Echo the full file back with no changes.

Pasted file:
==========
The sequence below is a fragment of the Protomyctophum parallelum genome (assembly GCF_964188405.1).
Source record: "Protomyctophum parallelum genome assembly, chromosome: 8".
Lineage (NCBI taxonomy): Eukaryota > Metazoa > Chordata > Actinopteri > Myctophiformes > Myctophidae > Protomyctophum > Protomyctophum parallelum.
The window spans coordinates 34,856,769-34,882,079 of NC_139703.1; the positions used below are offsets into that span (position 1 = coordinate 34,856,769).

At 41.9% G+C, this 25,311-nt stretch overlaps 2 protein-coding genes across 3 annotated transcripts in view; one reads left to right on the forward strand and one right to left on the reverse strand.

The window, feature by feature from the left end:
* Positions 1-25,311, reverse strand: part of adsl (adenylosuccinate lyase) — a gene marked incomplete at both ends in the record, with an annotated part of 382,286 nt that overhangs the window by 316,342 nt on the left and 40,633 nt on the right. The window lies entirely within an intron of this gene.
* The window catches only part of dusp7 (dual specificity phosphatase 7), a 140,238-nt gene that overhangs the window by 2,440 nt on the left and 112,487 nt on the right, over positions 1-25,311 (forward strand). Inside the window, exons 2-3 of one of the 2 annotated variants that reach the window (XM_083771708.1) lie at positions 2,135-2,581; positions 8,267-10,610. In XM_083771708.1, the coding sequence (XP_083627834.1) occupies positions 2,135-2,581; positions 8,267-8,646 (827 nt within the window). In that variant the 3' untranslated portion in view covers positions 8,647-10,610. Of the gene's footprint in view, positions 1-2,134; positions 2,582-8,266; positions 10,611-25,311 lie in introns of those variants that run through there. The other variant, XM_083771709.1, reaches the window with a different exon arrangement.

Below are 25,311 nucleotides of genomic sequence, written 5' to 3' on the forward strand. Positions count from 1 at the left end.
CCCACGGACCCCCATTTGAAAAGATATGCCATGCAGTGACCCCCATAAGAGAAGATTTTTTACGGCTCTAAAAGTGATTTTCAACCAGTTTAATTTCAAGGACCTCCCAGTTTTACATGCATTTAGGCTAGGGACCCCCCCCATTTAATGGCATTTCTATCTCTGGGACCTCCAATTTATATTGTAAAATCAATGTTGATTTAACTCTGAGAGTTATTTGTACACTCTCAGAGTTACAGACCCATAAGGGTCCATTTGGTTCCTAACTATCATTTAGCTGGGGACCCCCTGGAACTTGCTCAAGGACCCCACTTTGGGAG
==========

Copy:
The sequence below is a fragment of the Protomyctophum parallelum genome (assembly GCF_964188405.1).
Source record: "Protomyctophum parallelum genome assembly, chromosome: 8".
Lineage (NCBI taxonomy): Eukaryota > Metazoa > Chordata > Actinopteri > Myctophiformes > Myctophidae > Protomyctophum > Protomyctophum parallelum.
The window spans coordinates 34,856,769-34,882,079 of NC_139703.1; the positions used below are offsets into that span (position 1 = coordinate 34,856,769).

At 41.9% G+C, this 25,311-nt stretch overlaps 2 protein-coding genes across 3 annotated transcripts in view; one reads left to right on the forward strand and one right to left on the reverse strand.

The window, feature by feature from the left end:
* Positions 1-25,311, reverse strand: part of adsl (adenylosuccinate lyase) — a gene marked incomplete at both ends in the record, with an annotated part of 382,286 nt that overhangs the window by 316,342 nt on the left and 40,633 nt on the right. The window lies entirely within an intron of this gene.
* The window catches only part of dusp7 (dual specificity phosphatase 7), a 140,238-nt gene that overhangs the window by 2,440 nt on the left and 112,487 nt on the right, over positions 1-25,311 (forward strand). Inside the window, exons 2-3 of one of the 2 annotated variants that reach the window (XM_083771708.1) lie at positions 2,135-2,581; positions 8,267-10,610. In XM_083771708.1, the coding sequence (XP_083627834.1) occupies positions 2,135-2,581; positions 8,267-8,646 (827 nt within the window). In that variant the 3' untranslated portion in view covers positions 8,647-10,610. Of the gene's footprint in view, positions 1-2,134; positions 2,582-8,266; positions 10,611-25,311 lie in introns of those variants that run through there. The other variant, XM_083771709.1, reaches the window with a different exon arrangement.

Below are 25,311 nucleotides of genomic sequence, written 5' to 3' on the forward strand. Positions count from 1 at the left end.
CCCACGGACCCCCATTTGAAAAGATATGCCATGCAGTGACCCCCATAAGAGAAGATTTTTTACGGCTCTAAAAGTGATTTTCAACCAGTTTAATTTCAAGGACCTCCCAGTTTTACATGCATTTAGGCTAGGGACCCCCCCCATTTAATGGCATTTCTATCTCTGGGACCTCCAATTTATATTGTAAAATCAATGTTGATTTAACTCTGAGAGTTATTTGTACACTCTCAGAGTTACAGACCCATAAGGGTCCATTTGGTTCCTAACTATCATTTAGCTGGGGACCCCCTGGAACTTGCTCAAGGACCCCACTTTGGGAG